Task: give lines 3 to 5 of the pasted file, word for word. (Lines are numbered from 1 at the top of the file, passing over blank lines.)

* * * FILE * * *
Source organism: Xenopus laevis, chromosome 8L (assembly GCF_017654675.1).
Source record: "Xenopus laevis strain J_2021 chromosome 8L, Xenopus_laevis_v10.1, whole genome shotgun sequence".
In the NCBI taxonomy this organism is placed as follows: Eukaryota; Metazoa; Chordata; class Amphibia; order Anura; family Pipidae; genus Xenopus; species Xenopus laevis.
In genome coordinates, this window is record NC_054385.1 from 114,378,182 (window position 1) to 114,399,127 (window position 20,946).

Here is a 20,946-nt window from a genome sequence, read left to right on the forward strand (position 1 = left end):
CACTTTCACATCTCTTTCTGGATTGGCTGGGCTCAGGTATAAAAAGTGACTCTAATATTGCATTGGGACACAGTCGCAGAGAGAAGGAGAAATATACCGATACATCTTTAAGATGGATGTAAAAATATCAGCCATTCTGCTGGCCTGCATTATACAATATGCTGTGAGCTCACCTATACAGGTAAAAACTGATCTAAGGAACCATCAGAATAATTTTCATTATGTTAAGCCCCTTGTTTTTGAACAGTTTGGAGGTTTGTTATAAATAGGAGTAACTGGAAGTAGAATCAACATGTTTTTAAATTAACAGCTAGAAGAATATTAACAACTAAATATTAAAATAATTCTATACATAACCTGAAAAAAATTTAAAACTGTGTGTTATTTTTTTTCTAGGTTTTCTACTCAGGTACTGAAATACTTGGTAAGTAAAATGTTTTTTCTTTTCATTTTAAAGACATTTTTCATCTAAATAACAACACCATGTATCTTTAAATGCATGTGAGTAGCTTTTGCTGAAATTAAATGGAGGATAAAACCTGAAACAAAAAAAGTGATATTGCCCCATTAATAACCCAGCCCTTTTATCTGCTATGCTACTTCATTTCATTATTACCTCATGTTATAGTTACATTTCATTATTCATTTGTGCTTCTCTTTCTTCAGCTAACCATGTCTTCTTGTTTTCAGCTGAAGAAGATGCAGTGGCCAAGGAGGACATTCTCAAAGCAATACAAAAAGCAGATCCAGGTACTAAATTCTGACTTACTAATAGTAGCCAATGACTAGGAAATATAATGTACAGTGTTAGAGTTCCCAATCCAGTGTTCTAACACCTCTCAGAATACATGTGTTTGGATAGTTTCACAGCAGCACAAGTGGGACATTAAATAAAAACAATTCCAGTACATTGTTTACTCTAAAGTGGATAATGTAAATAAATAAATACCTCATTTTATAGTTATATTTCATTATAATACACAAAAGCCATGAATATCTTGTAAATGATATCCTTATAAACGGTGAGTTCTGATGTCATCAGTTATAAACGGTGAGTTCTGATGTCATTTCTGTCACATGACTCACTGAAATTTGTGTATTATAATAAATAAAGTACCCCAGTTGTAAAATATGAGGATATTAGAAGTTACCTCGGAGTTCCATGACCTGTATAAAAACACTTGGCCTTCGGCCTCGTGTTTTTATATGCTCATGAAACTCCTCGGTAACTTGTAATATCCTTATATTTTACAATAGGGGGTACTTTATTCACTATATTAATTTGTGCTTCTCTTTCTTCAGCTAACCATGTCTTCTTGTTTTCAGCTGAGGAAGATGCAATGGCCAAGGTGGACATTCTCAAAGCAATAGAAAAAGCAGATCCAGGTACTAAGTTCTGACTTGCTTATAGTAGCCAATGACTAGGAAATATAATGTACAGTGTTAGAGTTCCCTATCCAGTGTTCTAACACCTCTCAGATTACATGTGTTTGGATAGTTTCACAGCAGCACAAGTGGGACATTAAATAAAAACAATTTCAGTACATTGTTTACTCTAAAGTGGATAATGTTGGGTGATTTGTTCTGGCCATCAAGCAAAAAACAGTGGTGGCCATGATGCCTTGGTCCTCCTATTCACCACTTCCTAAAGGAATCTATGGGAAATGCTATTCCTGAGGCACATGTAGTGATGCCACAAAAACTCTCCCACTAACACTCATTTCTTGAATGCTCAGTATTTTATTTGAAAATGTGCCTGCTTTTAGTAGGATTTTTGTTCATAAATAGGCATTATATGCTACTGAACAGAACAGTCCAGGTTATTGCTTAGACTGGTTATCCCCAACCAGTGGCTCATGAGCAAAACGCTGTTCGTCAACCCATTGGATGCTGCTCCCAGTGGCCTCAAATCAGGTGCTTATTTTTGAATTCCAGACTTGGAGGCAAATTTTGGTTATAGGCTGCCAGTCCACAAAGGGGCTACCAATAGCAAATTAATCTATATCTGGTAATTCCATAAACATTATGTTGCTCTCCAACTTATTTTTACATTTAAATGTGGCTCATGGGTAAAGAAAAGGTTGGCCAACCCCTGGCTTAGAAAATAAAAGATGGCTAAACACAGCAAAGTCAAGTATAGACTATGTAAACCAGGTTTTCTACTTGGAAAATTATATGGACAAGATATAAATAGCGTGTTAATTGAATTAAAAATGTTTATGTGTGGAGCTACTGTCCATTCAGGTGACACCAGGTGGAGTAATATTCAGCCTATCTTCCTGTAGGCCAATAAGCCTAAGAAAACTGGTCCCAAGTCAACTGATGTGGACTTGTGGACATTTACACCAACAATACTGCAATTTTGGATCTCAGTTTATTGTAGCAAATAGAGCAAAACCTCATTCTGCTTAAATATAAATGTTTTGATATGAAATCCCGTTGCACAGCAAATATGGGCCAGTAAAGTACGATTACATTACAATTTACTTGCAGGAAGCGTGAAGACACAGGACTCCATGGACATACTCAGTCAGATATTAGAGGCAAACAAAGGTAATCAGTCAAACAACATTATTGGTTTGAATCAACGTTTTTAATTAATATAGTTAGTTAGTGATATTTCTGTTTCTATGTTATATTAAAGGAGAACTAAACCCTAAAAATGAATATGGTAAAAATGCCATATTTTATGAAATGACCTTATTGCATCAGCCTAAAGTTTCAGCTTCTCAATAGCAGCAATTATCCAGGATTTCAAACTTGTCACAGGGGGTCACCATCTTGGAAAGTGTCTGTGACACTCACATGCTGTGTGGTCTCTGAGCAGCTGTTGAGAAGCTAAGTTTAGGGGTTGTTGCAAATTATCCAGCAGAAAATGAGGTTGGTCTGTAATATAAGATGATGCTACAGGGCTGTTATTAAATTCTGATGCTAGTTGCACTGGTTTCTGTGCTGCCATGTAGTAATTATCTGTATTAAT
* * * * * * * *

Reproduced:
In the NCBI taxonomy this organism is placed as follows: Eukaryota; Metazoa; Chordata; class Amphibia; order Anura; family Pipidae; genus Xenopus; species Xenopus laevis.
In genome coordinates, this window is record NC_054385.1 from 114,378,182 (window position 1) to 114,399,127 (window position 20,946).

Here is a 20,946-nt window from a genome sequence, read left to right on the forward strand (position 1 = left end):